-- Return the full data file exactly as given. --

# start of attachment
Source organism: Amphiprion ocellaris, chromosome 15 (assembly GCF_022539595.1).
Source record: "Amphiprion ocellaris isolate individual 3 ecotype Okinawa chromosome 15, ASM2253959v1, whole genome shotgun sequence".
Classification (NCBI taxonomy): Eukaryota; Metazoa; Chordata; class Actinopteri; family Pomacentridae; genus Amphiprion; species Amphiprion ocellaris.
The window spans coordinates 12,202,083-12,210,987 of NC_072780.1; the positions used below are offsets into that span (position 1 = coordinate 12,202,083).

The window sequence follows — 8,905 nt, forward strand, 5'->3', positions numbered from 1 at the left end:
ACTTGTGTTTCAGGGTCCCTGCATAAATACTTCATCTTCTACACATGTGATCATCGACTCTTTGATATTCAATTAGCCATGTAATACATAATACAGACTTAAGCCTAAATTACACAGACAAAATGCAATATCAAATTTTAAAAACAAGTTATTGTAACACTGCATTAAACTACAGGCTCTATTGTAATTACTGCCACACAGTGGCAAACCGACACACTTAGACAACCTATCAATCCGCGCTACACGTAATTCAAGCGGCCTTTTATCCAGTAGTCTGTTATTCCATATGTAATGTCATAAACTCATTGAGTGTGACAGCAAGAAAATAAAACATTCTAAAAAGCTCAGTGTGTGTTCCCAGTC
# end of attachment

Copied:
Source organism: Amphiprion ocellaris, chromosome 15 (assembly GCF_022539595.1).
Source record: "Amphiprion ocellaris isolate individual 3 ecotype Okinawa chromosome 15, ASM2253959v1, whole genome shotgun sequence".
Classification (NCBI taxonomy): Eukaryota; Metazoa; Chordata; class Actinopteri; family Pomacentridae; genus Amphiprion; species Amphiprion ocellaris.
The window spans coordinates 12,202,083-12,210,987 of NC_072780.1; the positions used below are offsets into that span (position 1 = coordinate 12,202,083).

The window sequence follows — 8,905 nt, forward strand, 5'->3', positions numbered from 1 at the left end:
ACTTGTGTTTCAGGGTCCCTGCATAAATACTTCATCTTCTACACATGTGATCATCGACTCTTTGATATTCAATTAGCCATGTAATACATAATACAGACTTAAGCCTAAATTACACAGACAAAATGCAATATCAAATTTTAAAAACAAGTTATTGTAACACTGCATTAAACTACAGGCTCTATTGTAATTACTGCCACACAGTGGCAAACCGACACACTTAGACAACCTATCAATCCGCGCTACACGTAATTCAAGCGGCCTTTTATCCAGTAGTCTGTTATTCCATATGTAATGTCATAAACTCATTGAGTGTGACAGCAAGAAAATAAAACATTCTAAAAAGCTCAGTGTGTGTTCCCAGTC